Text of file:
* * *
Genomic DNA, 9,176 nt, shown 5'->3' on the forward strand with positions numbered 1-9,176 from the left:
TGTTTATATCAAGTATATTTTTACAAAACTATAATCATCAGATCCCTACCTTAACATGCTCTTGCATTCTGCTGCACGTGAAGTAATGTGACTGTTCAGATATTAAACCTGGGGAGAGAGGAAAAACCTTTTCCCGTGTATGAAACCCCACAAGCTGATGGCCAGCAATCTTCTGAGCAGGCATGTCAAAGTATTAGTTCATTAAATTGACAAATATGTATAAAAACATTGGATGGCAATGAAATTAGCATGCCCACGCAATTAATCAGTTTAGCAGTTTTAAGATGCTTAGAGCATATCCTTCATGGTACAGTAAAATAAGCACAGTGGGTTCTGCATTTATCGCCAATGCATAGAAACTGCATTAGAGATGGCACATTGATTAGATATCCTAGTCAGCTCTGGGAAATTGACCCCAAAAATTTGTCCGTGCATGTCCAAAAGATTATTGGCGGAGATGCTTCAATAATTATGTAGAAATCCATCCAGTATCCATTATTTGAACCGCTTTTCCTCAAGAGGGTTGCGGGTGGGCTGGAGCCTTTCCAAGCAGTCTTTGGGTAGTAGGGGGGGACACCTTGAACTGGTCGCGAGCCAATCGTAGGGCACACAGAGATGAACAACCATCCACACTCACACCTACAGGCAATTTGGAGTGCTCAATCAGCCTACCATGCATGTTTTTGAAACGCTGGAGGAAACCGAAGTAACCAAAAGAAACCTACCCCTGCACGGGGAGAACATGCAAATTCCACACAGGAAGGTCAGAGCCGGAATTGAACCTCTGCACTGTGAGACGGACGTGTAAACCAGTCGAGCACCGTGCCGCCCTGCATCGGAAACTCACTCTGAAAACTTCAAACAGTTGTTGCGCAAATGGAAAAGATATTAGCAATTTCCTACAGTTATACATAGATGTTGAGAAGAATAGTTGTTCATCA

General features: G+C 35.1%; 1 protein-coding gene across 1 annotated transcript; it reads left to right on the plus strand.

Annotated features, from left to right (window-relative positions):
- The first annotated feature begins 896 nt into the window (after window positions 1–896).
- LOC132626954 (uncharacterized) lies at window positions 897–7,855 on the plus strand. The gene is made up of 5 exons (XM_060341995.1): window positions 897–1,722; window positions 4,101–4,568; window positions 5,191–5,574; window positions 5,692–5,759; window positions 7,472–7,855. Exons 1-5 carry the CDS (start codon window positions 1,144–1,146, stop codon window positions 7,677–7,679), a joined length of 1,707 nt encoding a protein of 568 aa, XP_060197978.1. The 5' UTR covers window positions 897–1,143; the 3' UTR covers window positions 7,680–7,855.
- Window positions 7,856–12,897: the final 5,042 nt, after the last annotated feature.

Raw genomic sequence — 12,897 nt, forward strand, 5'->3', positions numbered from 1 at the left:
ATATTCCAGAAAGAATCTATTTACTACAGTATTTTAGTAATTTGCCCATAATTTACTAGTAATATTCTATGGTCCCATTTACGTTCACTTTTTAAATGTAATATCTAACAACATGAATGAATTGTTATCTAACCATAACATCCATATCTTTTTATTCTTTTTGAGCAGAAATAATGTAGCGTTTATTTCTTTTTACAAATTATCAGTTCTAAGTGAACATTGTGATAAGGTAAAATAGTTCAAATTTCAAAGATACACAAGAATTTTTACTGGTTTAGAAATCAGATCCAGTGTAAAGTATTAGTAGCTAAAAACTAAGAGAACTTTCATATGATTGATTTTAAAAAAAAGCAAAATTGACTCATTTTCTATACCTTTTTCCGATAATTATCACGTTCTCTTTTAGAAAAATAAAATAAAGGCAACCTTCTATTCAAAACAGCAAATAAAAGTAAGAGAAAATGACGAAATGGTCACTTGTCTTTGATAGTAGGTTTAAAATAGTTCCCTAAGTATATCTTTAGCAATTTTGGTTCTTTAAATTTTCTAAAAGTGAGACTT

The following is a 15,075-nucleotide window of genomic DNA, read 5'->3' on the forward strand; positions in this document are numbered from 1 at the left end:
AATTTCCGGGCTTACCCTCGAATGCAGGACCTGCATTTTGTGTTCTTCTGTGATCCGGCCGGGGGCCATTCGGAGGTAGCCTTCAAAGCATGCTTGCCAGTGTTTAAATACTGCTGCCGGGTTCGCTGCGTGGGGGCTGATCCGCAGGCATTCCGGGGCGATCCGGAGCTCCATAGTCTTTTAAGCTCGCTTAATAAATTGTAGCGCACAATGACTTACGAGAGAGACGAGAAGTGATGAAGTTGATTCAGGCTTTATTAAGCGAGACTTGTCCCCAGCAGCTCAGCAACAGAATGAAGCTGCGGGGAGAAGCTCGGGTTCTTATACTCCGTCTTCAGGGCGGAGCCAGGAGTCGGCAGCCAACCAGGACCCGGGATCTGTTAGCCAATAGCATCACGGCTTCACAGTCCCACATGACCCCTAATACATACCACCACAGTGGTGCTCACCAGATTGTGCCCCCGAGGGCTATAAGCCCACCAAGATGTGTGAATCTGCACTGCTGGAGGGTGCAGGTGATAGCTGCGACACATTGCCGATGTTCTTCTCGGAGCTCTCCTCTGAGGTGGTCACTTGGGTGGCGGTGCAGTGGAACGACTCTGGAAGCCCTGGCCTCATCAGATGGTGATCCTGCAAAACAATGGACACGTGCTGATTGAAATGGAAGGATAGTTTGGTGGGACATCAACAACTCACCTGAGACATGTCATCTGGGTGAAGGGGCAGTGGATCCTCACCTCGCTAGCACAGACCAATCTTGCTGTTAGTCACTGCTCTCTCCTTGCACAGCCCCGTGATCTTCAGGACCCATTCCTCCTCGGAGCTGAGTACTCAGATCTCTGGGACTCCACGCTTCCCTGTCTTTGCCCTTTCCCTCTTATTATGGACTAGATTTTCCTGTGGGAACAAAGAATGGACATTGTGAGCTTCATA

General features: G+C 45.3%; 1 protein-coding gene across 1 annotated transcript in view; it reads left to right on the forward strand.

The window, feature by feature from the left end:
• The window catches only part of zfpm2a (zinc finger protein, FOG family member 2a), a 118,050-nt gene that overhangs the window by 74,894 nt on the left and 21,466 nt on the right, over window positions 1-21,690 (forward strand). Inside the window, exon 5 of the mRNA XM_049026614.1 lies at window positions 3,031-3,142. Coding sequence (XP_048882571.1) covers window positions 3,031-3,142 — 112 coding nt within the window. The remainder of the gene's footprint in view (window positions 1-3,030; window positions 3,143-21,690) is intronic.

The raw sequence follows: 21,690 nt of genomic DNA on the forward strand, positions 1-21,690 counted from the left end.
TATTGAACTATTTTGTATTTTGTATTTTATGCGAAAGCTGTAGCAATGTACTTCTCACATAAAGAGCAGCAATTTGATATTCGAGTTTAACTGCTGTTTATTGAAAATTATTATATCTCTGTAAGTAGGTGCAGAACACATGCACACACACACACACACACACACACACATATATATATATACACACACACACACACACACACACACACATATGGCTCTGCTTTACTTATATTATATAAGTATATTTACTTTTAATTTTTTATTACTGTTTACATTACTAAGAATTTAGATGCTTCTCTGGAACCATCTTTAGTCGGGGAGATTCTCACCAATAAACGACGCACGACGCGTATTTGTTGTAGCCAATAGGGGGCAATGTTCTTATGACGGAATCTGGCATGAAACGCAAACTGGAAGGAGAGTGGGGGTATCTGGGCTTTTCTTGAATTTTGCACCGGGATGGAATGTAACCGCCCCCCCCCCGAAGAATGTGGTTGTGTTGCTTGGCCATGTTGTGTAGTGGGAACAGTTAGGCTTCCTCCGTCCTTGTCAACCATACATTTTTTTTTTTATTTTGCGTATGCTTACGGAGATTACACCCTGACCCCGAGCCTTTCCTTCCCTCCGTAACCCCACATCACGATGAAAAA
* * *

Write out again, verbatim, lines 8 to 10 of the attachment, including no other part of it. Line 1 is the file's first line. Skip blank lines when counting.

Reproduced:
Raw genomic sequence — 12,897 nt, forward strand, 5'->3', positions numbered from 1 at the left:
ATATTCCAGAAAGAATCTATTTACTACAGTATTTTAGTAATTTGCCCATAATTTACTAGTAATATTCTATGGTCCCATTTACGTTCACTTTTTAAATGTAATATCTAACAACATGAATGAATTGTTATCTAACCATAACATCCATATCTTTTTATTCTTTTTGAGCAGAAATAATGTAGCGTTTATTTCTTTTTACAAATTATCAGTTCTAAGTGAACATTGTGATAAGGTAAAATAGTTCAAATTTCAAAGATACACAAGAATTTTTACTGGTTTAGAAATCAGATCCAGTGTAAAGTATTAGTAGCTAAAAACTAAGAGAACTTTCATATGATTGATTTTAAAAAAAAGCAAAATTGACTCATTTTCTATACCTTTTTCCGATAATTATCACGTTCTCTTTTAGAAAAATAAAATAAAGGCAACCTTCTATTCAAAACAGCAAATAAAAGTAAGAGAAAATGACGAAATGGTCACTTGTCTTTGATAGTAGGTTTAAAATAGTTCCCTAAGTATATCTTTAGCAATTTTGGTTCTTTAAATTTTCTAAAAGTGAGACTT

The following is a 15,075-nucleotide window of genomic DNA, read 5'->3' on the forward strand; positions in this document are numbered from 1 at the left end: